Thursday, 10 August 2017

Reena’s Rainbow, written by Dee White, illustrated by Tracie Greenwood (EK Books) HB RRP $19.99   ISBN 978-1-925335-49-1
Reviewed by Elizabeth Vercoe

This is a heart-warming story of friendship, diversity and acceptance.

When a deaf girl and a homeless dog form a unique bond at the local park, magic is sure to follow.

Reena’s ears might not work like the other children’s ears do, but her eyes see everything at the playground where she joins in with a game of hide and seek. Her eagle-eye vision picks out every hiding place when she is ‘he,’ but alas, when she herself is hiding her eyes cannot see that the game is over – nor can she hear the calls of the other children. Reena is left alone at the park because she cannot hear that the game has ended.

We feel Reena’s sadness and sense of bewilderment about her own difference when she speaks in sign language to her mother:

‘Why am I different? Reena asked.
       ‘Her mother’s fingers danced back. ‘We are like the colours of the rainbow. We are all different. But when we stand together we are one.’

The idea of us each being a unique part of a larger whole is a simple but effective one that plays out through the story.  By the end of the book Reena, the homeless dog and the other children at the park do all ‘come together’ as one.

Friendly, colourful and joy-filled illustrations work beautifully to bring this story to life.

Reena’s Rainbow, with its clear and simple message, reminds us that people’s differences can certainly be something to celebrate.


Monday, 31 July 2017

See you when I see you

See you when I see you by Rose Lagercrantz, Illustrated by Eva Eriksson
(Gecko Press) PB RRP $15.99   ISBN 9781776571307

Reviewed by Dawn Meredith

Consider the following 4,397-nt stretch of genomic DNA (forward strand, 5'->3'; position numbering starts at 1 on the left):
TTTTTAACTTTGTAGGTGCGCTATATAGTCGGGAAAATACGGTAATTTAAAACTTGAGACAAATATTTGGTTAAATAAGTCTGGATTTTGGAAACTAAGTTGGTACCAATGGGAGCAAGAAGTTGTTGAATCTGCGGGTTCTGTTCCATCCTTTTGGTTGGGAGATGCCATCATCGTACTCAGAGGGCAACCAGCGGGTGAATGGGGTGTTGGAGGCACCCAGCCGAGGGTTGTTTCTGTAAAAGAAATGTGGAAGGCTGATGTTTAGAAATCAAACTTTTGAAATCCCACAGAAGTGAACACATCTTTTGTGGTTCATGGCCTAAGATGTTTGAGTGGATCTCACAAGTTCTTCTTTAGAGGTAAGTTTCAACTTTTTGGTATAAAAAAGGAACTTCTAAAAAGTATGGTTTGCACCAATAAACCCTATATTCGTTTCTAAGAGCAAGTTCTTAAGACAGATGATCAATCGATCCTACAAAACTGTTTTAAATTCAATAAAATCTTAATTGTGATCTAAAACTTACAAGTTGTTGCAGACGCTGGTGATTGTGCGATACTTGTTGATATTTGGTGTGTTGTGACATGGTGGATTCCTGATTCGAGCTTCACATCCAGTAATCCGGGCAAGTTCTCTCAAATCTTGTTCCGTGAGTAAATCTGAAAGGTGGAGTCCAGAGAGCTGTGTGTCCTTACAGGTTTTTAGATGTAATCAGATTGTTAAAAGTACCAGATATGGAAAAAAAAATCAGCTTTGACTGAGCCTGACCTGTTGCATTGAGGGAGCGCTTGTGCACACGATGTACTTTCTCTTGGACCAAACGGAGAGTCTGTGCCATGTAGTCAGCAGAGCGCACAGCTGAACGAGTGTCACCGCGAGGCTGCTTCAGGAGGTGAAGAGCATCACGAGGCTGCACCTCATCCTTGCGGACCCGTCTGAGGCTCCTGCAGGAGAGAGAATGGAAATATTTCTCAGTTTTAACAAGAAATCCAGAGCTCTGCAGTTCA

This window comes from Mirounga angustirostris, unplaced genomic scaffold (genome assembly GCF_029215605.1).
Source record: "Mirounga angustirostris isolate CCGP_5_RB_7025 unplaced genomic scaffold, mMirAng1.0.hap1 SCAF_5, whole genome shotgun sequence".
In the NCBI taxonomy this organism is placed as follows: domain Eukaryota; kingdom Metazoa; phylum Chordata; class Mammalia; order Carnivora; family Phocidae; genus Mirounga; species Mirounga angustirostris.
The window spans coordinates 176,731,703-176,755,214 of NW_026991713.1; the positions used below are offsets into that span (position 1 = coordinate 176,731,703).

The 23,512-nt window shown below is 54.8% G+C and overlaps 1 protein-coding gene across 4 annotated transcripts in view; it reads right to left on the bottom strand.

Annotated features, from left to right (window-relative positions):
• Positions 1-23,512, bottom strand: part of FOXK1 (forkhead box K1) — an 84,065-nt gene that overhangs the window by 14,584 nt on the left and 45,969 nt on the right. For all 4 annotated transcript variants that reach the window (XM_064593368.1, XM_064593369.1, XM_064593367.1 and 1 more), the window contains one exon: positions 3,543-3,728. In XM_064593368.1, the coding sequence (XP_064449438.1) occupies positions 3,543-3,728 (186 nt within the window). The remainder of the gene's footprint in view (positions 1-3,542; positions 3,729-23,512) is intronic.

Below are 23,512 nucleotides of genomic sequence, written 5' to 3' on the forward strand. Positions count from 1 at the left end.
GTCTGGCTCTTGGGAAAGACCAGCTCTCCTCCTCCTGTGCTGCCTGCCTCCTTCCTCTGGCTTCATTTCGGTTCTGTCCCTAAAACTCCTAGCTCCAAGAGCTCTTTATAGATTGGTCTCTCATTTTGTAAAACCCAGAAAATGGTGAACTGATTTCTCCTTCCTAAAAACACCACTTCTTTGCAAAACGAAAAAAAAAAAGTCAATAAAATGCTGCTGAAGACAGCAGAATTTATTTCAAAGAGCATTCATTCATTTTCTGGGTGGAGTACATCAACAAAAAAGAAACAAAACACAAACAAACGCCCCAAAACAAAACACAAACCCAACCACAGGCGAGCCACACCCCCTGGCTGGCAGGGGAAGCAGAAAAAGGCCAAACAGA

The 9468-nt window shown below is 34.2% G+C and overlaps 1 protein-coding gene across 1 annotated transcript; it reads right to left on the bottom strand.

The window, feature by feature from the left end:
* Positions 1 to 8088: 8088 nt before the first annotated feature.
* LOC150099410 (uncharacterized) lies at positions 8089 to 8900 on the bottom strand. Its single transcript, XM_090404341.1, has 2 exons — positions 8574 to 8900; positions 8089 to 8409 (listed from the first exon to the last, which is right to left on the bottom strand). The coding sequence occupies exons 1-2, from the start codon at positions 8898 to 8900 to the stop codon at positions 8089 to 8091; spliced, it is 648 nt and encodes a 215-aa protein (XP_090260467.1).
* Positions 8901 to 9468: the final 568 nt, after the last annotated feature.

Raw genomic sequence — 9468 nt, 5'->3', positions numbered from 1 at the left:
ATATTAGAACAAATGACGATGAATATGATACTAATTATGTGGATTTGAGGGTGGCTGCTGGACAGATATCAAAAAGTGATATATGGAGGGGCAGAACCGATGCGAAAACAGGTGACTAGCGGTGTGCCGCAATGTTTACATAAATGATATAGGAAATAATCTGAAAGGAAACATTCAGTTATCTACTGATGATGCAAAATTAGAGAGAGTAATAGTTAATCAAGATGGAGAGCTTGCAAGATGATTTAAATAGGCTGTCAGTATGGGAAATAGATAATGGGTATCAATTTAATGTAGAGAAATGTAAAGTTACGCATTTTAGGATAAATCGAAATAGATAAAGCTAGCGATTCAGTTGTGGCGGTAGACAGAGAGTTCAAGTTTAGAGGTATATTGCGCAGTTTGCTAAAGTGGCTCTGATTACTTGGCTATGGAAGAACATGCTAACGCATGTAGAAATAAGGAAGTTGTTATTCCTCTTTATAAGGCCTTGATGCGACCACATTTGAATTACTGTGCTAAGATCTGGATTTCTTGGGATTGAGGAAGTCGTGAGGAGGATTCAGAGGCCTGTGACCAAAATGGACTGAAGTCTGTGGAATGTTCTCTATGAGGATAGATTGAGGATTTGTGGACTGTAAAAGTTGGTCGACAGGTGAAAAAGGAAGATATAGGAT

Rose Lagercrantz is a popular Swedish author of books for children as well as adults. She has received many of the top Swedish literary awards, including the August Prize and the Astrid Lindgren Prize. Eva Eriksson is one of the world’s great illustrators. She has been nominated for the Hans Christian Anderson and other international awards.

See you when I see you is a beautifully illustrated chapter book for children aged 5 to 7.  The quality of the physical book is stunning with a heavy, semi-Matt cover and a good thick presentation which gives this age group the feel of a novella. The large print makes it easy to read and allows for a plethora of illustrations on almost every page. Erickson’s black-and-white sketches are full of emotion, action and character. She brings the characters to life, showing how they relate to each other with eye contact and facial expressions. It is obvious from the affectionate detail of these illustrations that Eriksson was in love with this story. The sheer joy on the faces of children on page 74 – 75 bear testament to this.

Set in Sweden, the story provides a unique snapshot into the life of Swedish children, showing the style of their particular houses and streets as well as indigenous animals such as moose. The names of the children are highly accessible to English-speaking speaking readers – Ella, Dani, Vicki, Mickey but with Swedish place names such as Solna and Skansen adding interest.

The central friendship between Ella and Dani (Daniela) is beautifully told, through the ups and downs, mistakes and misunderstandings and the affection and commitment they have to each other.

The teacher didn’t seem to be angry any more.